I also liked, for once, reading science fiction in which the human is not the bestest, cleverest, most secretly wonderful being ever. In fact, I think nearly every species got to display its strengths and weaknesses except humans. Tully was the guy who got the whole story started, but he didn't actually do much besides try really hard not to get killed or turned into a slave. That meant doing exactly what Pyanfar asked him to do, which, for a good chunk of the book, was limited to helping put together a translation tape so that everyone could understand him. By the way, I also liked the way the language stuff was handled – the translation technology wasn't 100% perfect, leading to occasional garbled bits. It felt pretty realistic, even if the “tape” part was somewhat dated.

Like I said, I do want to try another one of Cherryh's books at a later date. I've got Foreigner on my TBR pile, and I'd like to read the next Chanur novel. However, I'm a little worried that, while Cherryh's worlds will be a pleasure, her writing style will make learning about them a chore. Here's hoping her style eventually grows on me.

(Original review posted on A Library Girl's Familiar Diversions.) ( )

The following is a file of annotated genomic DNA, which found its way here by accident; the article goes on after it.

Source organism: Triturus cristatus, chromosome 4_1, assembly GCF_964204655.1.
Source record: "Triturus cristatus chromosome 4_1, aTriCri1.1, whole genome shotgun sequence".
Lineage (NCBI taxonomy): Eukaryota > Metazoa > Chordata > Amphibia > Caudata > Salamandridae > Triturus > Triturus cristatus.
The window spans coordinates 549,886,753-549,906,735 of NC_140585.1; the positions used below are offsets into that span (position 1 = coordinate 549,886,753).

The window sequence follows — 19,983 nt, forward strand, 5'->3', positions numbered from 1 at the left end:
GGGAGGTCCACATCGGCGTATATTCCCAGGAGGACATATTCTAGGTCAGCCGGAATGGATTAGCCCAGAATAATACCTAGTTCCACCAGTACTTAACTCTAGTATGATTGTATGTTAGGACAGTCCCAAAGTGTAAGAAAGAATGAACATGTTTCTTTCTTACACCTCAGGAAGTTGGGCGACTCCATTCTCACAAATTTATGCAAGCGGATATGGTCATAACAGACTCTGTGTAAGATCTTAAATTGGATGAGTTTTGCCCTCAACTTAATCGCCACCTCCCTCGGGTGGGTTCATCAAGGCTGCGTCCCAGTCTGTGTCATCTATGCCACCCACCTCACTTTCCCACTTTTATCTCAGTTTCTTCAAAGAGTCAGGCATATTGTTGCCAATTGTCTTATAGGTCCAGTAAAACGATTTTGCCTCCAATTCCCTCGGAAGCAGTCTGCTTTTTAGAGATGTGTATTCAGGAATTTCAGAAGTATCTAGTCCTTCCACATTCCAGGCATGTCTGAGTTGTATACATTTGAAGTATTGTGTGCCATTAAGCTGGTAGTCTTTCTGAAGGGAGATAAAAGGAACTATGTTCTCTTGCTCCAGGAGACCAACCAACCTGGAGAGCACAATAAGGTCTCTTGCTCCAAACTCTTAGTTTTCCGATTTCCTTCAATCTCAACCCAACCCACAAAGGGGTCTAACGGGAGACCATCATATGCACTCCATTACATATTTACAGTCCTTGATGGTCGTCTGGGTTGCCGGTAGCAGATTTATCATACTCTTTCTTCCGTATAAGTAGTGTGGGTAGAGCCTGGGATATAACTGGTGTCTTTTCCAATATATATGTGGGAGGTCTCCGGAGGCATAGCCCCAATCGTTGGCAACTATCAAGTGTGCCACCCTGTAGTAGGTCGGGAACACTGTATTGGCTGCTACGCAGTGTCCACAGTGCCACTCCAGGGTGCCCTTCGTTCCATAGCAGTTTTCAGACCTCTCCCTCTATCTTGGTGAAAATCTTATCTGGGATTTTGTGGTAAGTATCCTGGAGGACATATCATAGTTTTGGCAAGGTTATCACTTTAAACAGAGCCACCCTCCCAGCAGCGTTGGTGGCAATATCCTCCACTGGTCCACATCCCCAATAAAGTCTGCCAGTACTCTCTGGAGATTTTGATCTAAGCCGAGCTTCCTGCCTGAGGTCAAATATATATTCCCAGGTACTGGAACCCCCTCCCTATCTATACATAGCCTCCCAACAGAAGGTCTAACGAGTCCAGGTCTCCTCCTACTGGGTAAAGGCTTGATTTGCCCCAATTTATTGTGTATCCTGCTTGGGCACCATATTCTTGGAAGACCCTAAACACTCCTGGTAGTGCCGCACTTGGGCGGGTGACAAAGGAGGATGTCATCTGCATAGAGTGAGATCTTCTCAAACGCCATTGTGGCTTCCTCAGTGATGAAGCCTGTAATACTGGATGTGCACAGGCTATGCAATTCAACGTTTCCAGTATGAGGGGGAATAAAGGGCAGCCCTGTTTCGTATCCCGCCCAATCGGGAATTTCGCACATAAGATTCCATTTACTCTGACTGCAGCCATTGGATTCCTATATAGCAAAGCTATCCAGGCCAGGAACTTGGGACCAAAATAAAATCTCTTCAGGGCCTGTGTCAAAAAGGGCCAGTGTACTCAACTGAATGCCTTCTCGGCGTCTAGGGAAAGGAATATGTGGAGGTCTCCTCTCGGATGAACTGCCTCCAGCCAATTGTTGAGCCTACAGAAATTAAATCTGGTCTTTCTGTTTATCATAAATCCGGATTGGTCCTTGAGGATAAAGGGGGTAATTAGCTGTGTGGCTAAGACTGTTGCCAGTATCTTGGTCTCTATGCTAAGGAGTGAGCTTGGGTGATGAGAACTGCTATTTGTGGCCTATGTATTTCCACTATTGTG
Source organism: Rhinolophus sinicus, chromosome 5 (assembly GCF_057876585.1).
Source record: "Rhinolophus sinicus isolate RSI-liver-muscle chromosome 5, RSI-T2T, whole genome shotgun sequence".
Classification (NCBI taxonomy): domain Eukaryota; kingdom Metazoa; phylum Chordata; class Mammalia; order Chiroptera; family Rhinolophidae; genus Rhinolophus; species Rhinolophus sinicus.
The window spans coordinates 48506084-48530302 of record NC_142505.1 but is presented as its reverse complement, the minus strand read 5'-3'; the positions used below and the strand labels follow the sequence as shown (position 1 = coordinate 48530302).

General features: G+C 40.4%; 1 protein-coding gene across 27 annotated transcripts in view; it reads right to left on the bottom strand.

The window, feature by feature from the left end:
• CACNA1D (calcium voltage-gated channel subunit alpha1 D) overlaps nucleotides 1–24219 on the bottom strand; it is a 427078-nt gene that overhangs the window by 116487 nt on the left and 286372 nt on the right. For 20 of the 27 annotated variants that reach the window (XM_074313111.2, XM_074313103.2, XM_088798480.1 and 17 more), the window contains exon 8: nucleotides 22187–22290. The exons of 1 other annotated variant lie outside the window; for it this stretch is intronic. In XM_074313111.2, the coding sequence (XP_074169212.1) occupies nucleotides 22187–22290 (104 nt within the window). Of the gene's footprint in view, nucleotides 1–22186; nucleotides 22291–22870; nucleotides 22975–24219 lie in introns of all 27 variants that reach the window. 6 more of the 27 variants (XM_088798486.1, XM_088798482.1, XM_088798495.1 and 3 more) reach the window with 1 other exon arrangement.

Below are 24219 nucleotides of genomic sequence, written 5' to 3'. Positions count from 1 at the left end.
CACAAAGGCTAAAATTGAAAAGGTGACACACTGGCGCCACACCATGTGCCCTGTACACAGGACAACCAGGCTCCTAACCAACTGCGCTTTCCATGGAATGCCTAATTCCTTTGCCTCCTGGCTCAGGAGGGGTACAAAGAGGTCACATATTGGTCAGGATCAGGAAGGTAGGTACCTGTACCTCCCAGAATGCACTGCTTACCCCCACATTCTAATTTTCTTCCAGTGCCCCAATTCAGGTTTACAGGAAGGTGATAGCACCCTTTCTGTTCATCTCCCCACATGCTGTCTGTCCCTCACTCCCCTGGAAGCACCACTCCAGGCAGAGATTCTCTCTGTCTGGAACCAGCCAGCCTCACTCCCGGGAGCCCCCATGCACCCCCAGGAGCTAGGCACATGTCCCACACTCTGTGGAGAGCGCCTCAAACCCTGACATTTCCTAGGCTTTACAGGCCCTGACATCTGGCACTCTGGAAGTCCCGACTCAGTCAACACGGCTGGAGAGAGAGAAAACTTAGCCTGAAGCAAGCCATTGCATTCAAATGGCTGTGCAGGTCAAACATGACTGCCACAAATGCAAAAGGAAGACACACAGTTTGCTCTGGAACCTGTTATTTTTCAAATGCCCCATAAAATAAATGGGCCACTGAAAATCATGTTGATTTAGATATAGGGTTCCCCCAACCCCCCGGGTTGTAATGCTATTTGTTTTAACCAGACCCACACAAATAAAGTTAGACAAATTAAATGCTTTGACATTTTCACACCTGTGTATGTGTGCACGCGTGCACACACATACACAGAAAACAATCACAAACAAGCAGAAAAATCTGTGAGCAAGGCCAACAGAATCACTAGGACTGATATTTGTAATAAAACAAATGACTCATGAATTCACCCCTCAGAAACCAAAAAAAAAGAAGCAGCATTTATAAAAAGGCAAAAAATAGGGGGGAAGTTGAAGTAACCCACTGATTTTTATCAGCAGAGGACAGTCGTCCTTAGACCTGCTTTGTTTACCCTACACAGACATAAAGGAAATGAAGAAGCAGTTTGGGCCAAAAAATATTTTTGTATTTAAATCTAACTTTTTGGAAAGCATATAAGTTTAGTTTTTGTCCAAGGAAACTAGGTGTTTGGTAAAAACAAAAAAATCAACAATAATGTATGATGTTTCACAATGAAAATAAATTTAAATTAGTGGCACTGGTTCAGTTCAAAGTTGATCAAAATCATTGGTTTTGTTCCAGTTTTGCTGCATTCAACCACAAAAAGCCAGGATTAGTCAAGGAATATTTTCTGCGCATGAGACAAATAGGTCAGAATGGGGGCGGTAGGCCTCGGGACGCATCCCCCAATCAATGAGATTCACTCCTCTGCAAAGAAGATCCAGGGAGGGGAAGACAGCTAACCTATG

Familiar_Diversions | Dec 2, 2014 |
A sci fi tale told from the viewpoint of aliens, managing to make the humans look and feel alien! ( )
  KirkLowery | Mar 4, 2014 |
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» Add other authors (2 possible)

Author nameRoleType of authorWork?Status
C. J. Cherryhprimary authorall editionsconfirmed
Cherry, DavidCover artistsecondary authorsome editionsconfirmed
Cherry, David A.Mapsecondary authorsome editionsconfirmed
Whelan,MichaelCover artistsecondary authorsome editionsconfirmed

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There had been something loose about the station dock all morning, skulking in amongst the gantries and the ines and the canisters which were waiting to be moved, lurking wherever shadows fell among the rampway accesses of the many ships at dock at Meetpoint.
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Amazon.com Product Description (ISBN 0886772923, Mass Market Paperback)

No one at Meetpoint Station had ever seen a creature like the Outsider. Naked-hided, blunt toothed and blunt-fingered, Tully was the sole surviving member of his company -- a communicative, spacefaring species hitherto unknown -- and he was a prisoner of his discoverer/ captors the sadistic, treacherous kif, until his escape onto the hani ship The Pride of Chanur.

Little did he know when he threw himself upon the mercy of The Pride and her crew that he put the entire hani species in jeopardy and imperiled the peace of the Compact itself. For the information this fugitive held could be the ruin or glory of any of the species at Meetpoint Station.

Cover art by Michael Whelan

(retrieved from Amazon Thu, 12 Mar 2015 18:10:21 -0400)

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A human finds refuge on a spaceship operated by catlike beings. A sequel is Chanur's Venture.